Monday, March 24, 2014
When the weather gets warmer, snow in the mountains begins to melt. This is called spring runoff, and it’s crucial that researchers measure and understand it.
“Spring runoff is that big push of water that we get from snowmelt across the state,” says Dr. Ginger Paige, a professor in the department of Ecosystem Science and Management. What WyCEHG is trying to do is get better numbers on predicting the amount of spring runoff that may occur, by measuring snow water equivalent.”
The information that WyCEHG and other researchers collect is an essential resource to people across the state of Wyoming.
“We need that information for watershed planning, for allocation of water in our basins,” says Dr. Paige. “It’s also important in terms of potential flooding. All of the emergency management offices across the state are looking at this information for mitigating flood damages. The information is also valuable for agriculture, for farmers and ranchers and irrigators who need to know how much water is available.”
All of the information collected by researchers is available to anyone who is interested. The National Resources Conservation Service SNOTEL (short for Snow Telemetry) website shows information about snow water equivalents and spring runoff all across the state of Wyoming. You can also find hydrologic information for Wyoming at the NOAA hydrology website.
By Robin Rasmussen
Friday, March 7, 2014
When you visit the Snowy Range in the Medicine Bow National Forest, you notice something—brown trees. Since 2008, this high alpine forest west of Laramie by way of highway 130 has undergone a considerable transformation caused by a bark beetle epidemic.
There are many species of bark beetles in the United States, and uncontrollable bark beetle outbreaks are occurring in forests throughout the country. In the high alpine forest surrounding the Glacier Lakes Ecosystems Experimental Site (GLEES) near the Snowy Range Mountains, the spruce beetle is the dominate species of bark beetle present and tree mortality is noticeable in this Wyoming Engelmann spruce-subalpine fir forest.
These photos show the changes in the forest near GLEES from 2003 to 2013.
Photo Credit: John Frank
Spruce beetles aid in killing trees by exposing them to blue stain fungi which colonize the xylem of the attacked trees; thus, not allowing water to travel through the tree. Although spruce beetles can be a part of healthy forest cycle, under epidemic conditions spruce beetles drastically impact forests by attacking large populations of larger diameter trees.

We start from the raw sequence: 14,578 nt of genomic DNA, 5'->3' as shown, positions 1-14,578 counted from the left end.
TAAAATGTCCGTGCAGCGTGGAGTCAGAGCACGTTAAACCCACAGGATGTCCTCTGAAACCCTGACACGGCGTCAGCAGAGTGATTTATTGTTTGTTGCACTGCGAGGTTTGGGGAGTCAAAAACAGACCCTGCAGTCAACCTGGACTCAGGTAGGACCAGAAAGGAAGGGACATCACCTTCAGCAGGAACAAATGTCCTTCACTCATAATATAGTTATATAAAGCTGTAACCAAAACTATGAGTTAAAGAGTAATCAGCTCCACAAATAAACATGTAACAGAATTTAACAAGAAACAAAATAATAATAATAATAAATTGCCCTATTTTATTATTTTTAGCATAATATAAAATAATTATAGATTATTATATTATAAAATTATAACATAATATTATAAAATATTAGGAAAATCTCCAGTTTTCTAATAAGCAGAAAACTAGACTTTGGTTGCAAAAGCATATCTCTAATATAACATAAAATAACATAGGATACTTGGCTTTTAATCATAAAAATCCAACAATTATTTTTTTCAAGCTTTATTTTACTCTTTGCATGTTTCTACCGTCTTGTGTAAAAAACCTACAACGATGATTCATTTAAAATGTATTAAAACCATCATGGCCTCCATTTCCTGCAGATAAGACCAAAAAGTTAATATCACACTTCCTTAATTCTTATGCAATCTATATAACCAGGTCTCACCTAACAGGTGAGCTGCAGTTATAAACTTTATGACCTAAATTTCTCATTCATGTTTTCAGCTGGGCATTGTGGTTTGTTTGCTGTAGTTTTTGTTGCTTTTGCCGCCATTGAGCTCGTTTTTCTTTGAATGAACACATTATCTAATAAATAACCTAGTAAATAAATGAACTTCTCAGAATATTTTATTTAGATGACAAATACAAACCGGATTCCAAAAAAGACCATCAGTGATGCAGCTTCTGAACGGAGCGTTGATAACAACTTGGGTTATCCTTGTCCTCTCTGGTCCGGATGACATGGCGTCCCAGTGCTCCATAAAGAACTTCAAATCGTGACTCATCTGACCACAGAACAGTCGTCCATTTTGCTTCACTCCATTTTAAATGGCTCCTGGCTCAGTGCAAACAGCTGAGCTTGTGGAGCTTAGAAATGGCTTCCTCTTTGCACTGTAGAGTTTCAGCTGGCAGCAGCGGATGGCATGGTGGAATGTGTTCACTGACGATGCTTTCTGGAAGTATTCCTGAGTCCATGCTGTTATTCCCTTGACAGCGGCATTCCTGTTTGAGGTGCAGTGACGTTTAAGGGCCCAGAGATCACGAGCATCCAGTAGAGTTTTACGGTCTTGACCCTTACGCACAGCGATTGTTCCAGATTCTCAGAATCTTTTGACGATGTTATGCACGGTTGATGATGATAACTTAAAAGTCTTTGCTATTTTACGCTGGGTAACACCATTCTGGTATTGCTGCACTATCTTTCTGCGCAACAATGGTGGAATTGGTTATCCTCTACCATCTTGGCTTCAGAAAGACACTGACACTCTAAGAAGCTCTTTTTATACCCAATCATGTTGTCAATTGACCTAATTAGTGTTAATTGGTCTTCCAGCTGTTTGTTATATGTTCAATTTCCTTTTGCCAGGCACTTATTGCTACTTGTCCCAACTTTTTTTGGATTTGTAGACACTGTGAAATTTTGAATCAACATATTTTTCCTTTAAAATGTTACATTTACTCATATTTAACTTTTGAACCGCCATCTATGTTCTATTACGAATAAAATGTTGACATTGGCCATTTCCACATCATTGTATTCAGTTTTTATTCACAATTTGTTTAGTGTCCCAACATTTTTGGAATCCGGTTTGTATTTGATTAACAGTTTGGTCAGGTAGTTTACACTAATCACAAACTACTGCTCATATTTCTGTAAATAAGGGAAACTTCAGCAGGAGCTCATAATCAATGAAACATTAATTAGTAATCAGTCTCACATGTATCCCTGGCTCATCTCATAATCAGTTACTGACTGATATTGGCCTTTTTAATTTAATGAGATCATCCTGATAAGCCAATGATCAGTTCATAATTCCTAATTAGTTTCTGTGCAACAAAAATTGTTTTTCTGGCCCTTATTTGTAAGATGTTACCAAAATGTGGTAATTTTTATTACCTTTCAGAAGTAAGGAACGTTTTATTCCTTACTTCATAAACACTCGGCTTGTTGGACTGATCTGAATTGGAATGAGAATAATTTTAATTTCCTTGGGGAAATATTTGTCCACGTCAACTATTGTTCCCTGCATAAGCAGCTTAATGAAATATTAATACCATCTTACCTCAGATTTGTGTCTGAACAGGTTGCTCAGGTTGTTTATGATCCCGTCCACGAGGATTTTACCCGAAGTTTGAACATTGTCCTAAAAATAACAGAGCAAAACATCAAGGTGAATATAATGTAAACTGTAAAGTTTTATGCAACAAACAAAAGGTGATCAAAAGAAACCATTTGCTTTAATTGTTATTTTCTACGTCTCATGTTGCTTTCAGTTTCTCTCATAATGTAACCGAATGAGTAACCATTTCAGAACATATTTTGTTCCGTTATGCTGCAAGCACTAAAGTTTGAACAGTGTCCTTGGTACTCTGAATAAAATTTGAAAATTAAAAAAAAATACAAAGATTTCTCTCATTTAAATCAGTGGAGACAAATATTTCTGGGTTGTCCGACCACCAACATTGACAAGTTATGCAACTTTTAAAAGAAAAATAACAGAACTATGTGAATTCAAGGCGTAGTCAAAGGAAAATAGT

At GLEES, University of Wyoming scientists, including members of the Wyoming Center for Environmental Hydrology and Geophysics (WyCEHG), have an ongoing partnership with the U.S. Forest Service to monitor spruce beetle impacts there and assess how this epidemic has changed forest conditions.
Last Friday, UW doctoral student, John Frank, discussed findings from his research at GLEES on changes in the ecosystem due to tree mortality. John is not only working towards earning his Ph.D. within the Program in Ecology, but he is also an employee of the U.S. Forest Service Rocky Mountain Research Station. With support from his UW Ph.D. advisor, Dr. Brent Ewers, John discovered that to accurately model predictions of ecological conditions (ecosystem fluxes of carbon dioxide and water vapor) after disturbance from the spruce beetle epidemic, changes in tree physiology have to be accounted for in addition to the observed mortality of the trees.
To get to this conclusion, John evaluated six years of data which was collected during the progression of the spruce beetle epidemic.
With WyCEHG scientists and partners examining impacts on forests from bark beetle disturbance, researchers and managers will be better able to understand how forest ecology is changing and how to predict ecological changes in the future.
By: Elizabeth Nysson
Interview with Dr. Brent Ewers by Elizabeth Nysson on March 4, 2014.
“How much does a spruce beetle epidemic alter ecosystem carbon and water processes?” Department of Botany Seminar; John Frank, Ph.D. Student, Botany Department, PiE; Friday, February 28, 2014.
“Ecosystem CO2/H2O fluxes are explained by hydraulically limited gas exchange during tree mortality from spruce beetles.” (IN REVIEW: Journal Geophysical Research-Biogeosciences) John M. Frank, William J. Massman, Brent E. Ewers, Laurie S. Huckaby, José F. Negrón; U.S. Forest Service, Rocky Mountain Research Station, 240 W. Prospect Road, Fort Collins, Colorado, 80526, USA; Department of Botany and Program in Ecology, University of Wyoming, 1000 E. University Avenue, Laramie, Wyoming, 82071, USA
“Western U.S. Bark Beetles and Climate Change.” Preparer: Barbara Bentz, FWE, Rocky Mountain Research Station, Western Bark Beetle Research Group (WBBRG). Accessed from: http://www.fs.fed.us/ccrc/topics/bark-beetles.shtml